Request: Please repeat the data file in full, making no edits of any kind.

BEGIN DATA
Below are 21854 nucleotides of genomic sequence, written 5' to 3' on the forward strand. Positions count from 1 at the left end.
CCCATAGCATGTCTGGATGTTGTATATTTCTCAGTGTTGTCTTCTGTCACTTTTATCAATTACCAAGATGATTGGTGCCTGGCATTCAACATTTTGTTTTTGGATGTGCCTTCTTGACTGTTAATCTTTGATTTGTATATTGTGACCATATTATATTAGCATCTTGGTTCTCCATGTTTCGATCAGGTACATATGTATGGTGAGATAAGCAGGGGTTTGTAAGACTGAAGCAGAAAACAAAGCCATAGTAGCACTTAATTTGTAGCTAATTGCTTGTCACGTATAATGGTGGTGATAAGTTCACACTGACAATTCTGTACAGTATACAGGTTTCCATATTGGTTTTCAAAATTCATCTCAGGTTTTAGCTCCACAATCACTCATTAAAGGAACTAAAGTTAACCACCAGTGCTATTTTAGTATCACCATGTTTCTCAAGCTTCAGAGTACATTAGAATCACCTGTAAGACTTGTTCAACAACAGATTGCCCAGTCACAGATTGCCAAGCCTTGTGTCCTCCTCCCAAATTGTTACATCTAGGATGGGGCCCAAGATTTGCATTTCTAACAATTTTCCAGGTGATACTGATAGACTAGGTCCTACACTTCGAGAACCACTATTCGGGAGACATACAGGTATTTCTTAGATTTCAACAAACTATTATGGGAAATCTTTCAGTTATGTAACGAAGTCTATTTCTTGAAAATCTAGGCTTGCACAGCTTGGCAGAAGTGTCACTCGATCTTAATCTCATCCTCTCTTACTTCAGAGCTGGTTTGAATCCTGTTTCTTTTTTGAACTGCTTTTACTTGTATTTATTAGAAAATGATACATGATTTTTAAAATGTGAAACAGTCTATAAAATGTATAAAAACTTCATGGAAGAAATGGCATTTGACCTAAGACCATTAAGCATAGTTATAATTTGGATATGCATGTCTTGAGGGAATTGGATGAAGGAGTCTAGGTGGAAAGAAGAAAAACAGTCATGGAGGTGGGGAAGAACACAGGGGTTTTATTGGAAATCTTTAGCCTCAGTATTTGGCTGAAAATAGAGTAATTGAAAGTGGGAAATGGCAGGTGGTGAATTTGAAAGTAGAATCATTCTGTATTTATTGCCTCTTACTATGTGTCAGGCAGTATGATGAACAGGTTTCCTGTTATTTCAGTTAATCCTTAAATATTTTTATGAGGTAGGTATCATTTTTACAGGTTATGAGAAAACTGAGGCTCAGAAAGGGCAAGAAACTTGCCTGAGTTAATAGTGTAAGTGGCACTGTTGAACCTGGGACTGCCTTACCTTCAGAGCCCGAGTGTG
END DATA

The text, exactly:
Below are 21854 nucleotides of genomic sequence, written 5' to 3' on the forward strand. Positions count from 1 at the left end.
CCCATAGCATGTCTGGATGTTGTATATTTCTCAGTGTTGTCTTCTGTCACTTTTATCAATTACCAAGATGATTGGTGCCTGGCATTCAACATTTTGTTTTTGGATGTGCCTTCTTGACTGTTAATCTTTGATTTGTATATTGTGACCATATTATATTAGCATCTTGGTTCTCCATGTTTCGATCAGGTACATATGTATGGTGAGATAAGCAGGGGTTTGTAAGACTGAAGCAGAAAACAAAGCCATAGTAGCACTTAATTTGTAGCTAATTGCTTGTCACGTATAATGGTGGTGATAAGTTCACACTGACAATTCTGTACAGTATACAGGTTTCCATATTGGTTTTCAAAATTCATCTCAGGTTTTAGCTCCACAATCACTCATTAAAGGAACTAAAGTTAACCACCAGTGCTATTTTAGTATCACCATGTTTCTCAAGCTTCAGAGTACATTAGAATCACCTGTAAGACTTGTTCAACAACAGATTGCCCAGTCACAGATTGCCAAGCCTTGTGTCCTCCTCCCAAATTGTTACATCTAGGATGGGGCCCAAGATTTGCATTTCTAACAATTTTCCAGGTGATACTGATAGACTAGGTCCTACACTTCGAGAACCACTATTCGGGAGACATACAGGTATTTCTTAGATTTCAACAAACTATTATGGGAAATCTTTCAGTTATGTAACGAAGTCTATTTCTTGAAAATCTAGGCTTGCACAGCTTGGCAGAAGTGTCACTCGATCTTAATCTCATCCTCTCTTACTTCAGAGCTGGTTTGAATCCTGTTTCTTTTTTGAACTGCTTTTACTTGTATTTATTAGAAAATGATACATGATTTTTAAAATGTGAAACAGTCTATAAAATGTATAAAAACTTCATGGAAGAAATGGCATTTGACCTAAGACCATTAAGCATAGTTATAATTTGGATATGCATGTCTTGAGGGAATTGGATGAAGGAGTCTAGGTGGAAAGAAGAAAAACAGTCATGGAGGTGGGGAAGAACACAGGGGTTTTATTGGAAATCTTTAGCCTCAGTATTTGGCTGAAAATAGAGTAATTGAAAGTGGGAAATGGCAGGTGGTGAATTTGAAAGTAGAATCATTCTGTATTTATTGCCTCTTACTATGTGTCAGGCAGTATGATGAACAGGTTTCCTGTTATTTCAGTTAATCCTTAAATATTTTTATGAGGTAGGTATCATTTTTACAGGTTATGAGAAAACTGAGGCTCAGAAAGGGCAAGAAACTTGCCTGAGTTAATAGTGTAAGTGGCACTGTTGAACCTGGGACTGCCTTACCTTCAGAGCCCGAGTGTG